My name is Eleanor and I am 18 years old. A recent trip to Tanzania forged what I believe will be a lifelong passion for humanitarian aid and volunteering. The trip really highlighted how privileged my life in Australia is and it also opened my eyes to how much of an affect an individual or small group can have on communities that are less fortunate than our own.
On September 4th I will be travelling to the Greek Island of Chios, near the Turkish Coast, to volunteer at Souda Refugee camp with Involvement Volunteers International. My role as a volunteer in Greece is to sort donations, distribute food, water, blankets and goods, assist in the mother and children centres and help with boat arrivals on the coast. I am aiming to raise at least $2000 in order to buy $50 grocery bags to distribute to families and individuals within the camp.
For every $50 I receive, a bag containing baby wipes, nappies, toothbrushes, toothpaste, fresh fruit and vegetables, stationary, exercise books, small toys, and picture books will be donated. I will take photos when in Greece and keep you all updated on the distribution of these bags.
Living on the other side of the world, like me, you may have felt helpless and completely isolated from this devastating situation. We can’t change what has happened to these people, but we can all play a small, yet incredibly significant role in what is yet to happen.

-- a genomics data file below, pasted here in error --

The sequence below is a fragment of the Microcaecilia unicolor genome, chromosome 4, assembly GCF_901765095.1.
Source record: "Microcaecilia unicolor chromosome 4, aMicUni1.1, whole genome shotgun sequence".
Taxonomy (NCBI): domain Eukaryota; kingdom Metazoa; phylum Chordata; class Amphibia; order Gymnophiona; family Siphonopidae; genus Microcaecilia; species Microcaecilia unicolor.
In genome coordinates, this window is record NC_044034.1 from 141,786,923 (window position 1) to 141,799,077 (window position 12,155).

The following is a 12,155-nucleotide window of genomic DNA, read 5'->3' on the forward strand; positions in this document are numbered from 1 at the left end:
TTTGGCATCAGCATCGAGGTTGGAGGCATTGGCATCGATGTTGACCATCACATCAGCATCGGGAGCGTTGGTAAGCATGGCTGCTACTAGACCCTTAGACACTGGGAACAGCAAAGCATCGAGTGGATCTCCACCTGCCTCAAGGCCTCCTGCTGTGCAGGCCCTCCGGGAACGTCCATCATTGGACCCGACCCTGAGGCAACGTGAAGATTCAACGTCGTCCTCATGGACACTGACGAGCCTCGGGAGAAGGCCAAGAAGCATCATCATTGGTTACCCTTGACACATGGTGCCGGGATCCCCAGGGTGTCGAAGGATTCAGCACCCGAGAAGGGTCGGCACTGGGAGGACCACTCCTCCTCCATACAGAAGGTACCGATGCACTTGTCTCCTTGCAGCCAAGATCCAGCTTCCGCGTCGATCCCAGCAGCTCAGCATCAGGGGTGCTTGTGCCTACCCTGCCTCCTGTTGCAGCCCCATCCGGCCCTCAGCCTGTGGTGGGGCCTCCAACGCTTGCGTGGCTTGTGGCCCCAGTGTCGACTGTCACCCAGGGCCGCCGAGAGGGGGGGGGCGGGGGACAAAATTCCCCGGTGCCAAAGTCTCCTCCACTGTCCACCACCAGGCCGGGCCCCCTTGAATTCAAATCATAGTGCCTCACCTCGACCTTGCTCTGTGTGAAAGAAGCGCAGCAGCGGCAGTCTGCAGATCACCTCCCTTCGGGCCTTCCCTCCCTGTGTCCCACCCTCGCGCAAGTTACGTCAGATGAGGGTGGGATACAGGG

If you are not in a situation to donate at this point in time, that is perfectly okay! I would really appreciate it if you could share this page with your family and friends so that we can raise awareness and funds for this great cause.
Thank you so much in advance,
As the Syrian Civil War reaches its 6th year of destruction, the world is experiencing the worst refugee crisis since World War Two. With more than 4.9 million Syrian refugees and 6.1 million internally displaced Syrians, more than 13.5 million Syrians need urgent humanitarian assistance. According to the United Nations Refugee Agency, there are more than 2000 refugees on the small island. 60% of these refugees are Syrians, 20% Iraqis , 10% North Africans and 10% other nationalities. Syrian refugees are smuggled to the Island by boat from Turkey. As soon as they reach Greece, the refugees can apply for asylum. If they qualify as legitimate asylum seekers, they are transferred to mainland Greece. If not, they are forced to return to Turkey. Overcrowding, malnutrition, trauma and poor living conditions within camps are worsened by severe delays in processing asylum claims. Many refugees have been stranded in these shocking living conditions for more than 6 months.